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Retention of UN base won’t save troubled economy

The effort put in by Uganda to stop the UN from relocating her Entebbe service center to Nairobi could make you think the country’s future depended entirely on it.

Our ageing revolutionary leader and chairman of the movement, Gen Yoweri Museveni, wrote to the UN Secretary General, Antonio Guterres, complaining against the planned relocation – pleading to keep the centre.

On Wednesday last week, parliament, through a motion moved by Lwemiyaga MP Theodore Ssekikubo, joined the campaign to save the Entebbe UN base. Speaker Rebecca Kadaga literally shut down all MPs who faulted Uganda for the UN proposal to close the base.

Uncharacteristic of a presiding officer, she also kept volunteering points to bolster the Ssekikubo motion. MPs, one by one, stood to condemn the UN secretary general and the international community for being ungrateful to a country that has contributed troops to keep peace in Somalia, and is hosting 1.3 million refugees.

I didn’t believe in what many of the MPs were saying, but the environment had been so much fouled for any dissenting views. I told Bukedea woman MP Anita Among, one of the sponsors of the motion, that I didn’t support them. She whispered to the speaker not to grant me opportunity to talk.

When Kadaga eventually allowed me to address parliament that had become hostile to alternative views, I informed jeering MPs that I was opposed to the motion.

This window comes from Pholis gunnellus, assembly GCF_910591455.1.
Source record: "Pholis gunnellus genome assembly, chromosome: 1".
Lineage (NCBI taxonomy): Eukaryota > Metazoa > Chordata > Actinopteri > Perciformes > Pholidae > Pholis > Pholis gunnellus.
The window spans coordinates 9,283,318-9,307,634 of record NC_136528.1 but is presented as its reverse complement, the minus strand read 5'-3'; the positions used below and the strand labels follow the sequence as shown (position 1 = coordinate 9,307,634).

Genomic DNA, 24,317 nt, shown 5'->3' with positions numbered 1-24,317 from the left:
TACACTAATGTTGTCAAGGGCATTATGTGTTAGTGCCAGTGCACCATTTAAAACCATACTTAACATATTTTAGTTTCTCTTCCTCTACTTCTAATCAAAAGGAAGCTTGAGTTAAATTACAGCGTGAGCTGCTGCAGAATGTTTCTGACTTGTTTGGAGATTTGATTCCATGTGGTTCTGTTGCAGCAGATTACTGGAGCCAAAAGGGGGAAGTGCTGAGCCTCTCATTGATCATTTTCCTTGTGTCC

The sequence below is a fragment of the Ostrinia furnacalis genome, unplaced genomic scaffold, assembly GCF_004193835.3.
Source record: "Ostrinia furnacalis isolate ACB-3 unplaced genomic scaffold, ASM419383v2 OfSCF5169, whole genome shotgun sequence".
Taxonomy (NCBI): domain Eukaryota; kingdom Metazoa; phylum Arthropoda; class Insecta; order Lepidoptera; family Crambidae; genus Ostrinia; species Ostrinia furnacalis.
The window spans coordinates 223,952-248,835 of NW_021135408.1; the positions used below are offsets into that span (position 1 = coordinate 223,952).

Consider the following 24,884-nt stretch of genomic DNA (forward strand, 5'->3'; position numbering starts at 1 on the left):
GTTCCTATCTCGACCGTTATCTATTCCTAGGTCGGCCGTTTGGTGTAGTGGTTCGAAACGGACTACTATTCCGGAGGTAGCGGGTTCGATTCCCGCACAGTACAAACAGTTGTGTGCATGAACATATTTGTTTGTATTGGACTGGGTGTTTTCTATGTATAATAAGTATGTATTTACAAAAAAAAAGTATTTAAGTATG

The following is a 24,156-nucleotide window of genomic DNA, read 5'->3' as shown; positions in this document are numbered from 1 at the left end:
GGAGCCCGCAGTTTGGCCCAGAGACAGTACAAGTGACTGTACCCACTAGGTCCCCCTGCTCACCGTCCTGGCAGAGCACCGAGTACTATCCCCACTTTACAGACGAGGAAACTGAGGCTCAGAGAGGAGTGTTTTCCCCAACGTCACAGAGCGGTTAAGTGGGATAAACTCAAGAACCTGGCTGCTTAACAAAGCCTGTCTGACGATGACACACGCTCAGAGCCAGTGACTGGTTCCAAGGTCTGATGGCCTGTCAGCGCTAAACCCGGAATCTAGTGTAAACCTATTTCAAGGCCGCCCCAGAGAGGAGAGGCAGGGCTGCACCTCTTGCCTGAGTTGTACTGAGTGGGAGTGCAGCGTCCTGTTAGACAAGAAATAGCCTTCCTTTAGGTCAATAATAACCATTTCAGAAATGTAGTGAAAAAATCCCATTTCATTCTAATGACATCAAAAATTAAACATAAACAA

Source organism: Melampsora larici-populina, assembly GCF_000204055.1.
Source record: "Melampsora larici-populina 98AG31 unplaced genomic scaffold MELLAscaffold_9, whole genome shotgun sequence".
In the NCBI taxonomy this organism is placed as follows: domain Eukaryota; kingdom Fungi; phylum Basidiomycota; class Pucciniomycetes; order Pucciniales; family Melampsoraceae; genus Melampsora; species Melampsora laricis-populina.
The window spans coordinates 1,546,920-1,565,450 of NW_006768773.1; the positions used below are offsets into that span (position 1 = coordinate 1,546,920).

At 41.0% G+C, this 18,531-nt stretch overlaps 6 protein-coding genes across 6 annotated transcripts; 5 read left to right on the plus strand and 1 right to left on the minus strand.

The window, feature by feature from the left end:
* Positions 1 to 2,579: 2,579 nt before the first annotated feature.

The motion was just symbolic as it urged government to intensify diplomatic efforts so Uganda could retain the base. That is all it contained.

My view, which I would like to share with those that don’t sit in parliament, is that we must make Uganda competitive lest we lose opportunities. And how do we make Uganda competitive? That is the million-dollar question.

In the last couple of years, Uganda has lost British Airways and Etihad airlines’ business. These two airlines were paying taxes, and their staff were sleeping in hotels in Entebbe. They eventually terminated their flights to Uganda.

I don’t know why Mr Museveni didn’t see value in keeping British Airways and Etihad flights. These two are important for different reasons. Historically, London is very important to Uganda. They were our rulers for a very long time, and that is why we are members of the Commonwealth.

London has also historically been one of our main funders. But also strategically, they are a key global actor with huge influence.

In fact, that is partly the reason Rwanda invested in a Boeing 737-800 in 2016 to begin direct flights to London’s Gatwick airport. Easing communication with London is important for many reasons.

Etihad, on the other hand, is the official airline of Abu Dhabi, the richest place on earth. While our reserve as a country remains just about $4 billion, Abu Dhabi has a sovereign fund of over $900 billion. And of recent, Abu Dhabi has opened her doors to many migrant workers including thousands of Ugandans.

Mr Museveni himself has visited Abu Dhabi and is pleading with them to invest in Uganda. One will wonder as to how we should have kept the two airlines. Government alone spends Shs 113 billion on travel abroad every year, and a bulk of this money is for buying air tickets.

Government can divide this money among key airlines equitably. Difficult to do in a liberalized economy, but possible. I, therefore, didn’t understand why MPs were so obsessed with the UN base meant to facilitate mainly conflict-prone areas and just kept quiet about the closure of these two important airlines.

Someone tells me Uganda has paid for four aircraft and that Uganda Airlines is about to be revived. It is a good move which I hope will not be messed up again.

My view to the jeering MPs was that instead of crying for the $30 million UN base money and about 400 jobs, we must, as of necessity, reconstruct our economy. 

Jinja Municipality MP, Paul Mwiru, spoke about investment in agriculture but was shut down as this was no time to speak about broader issues.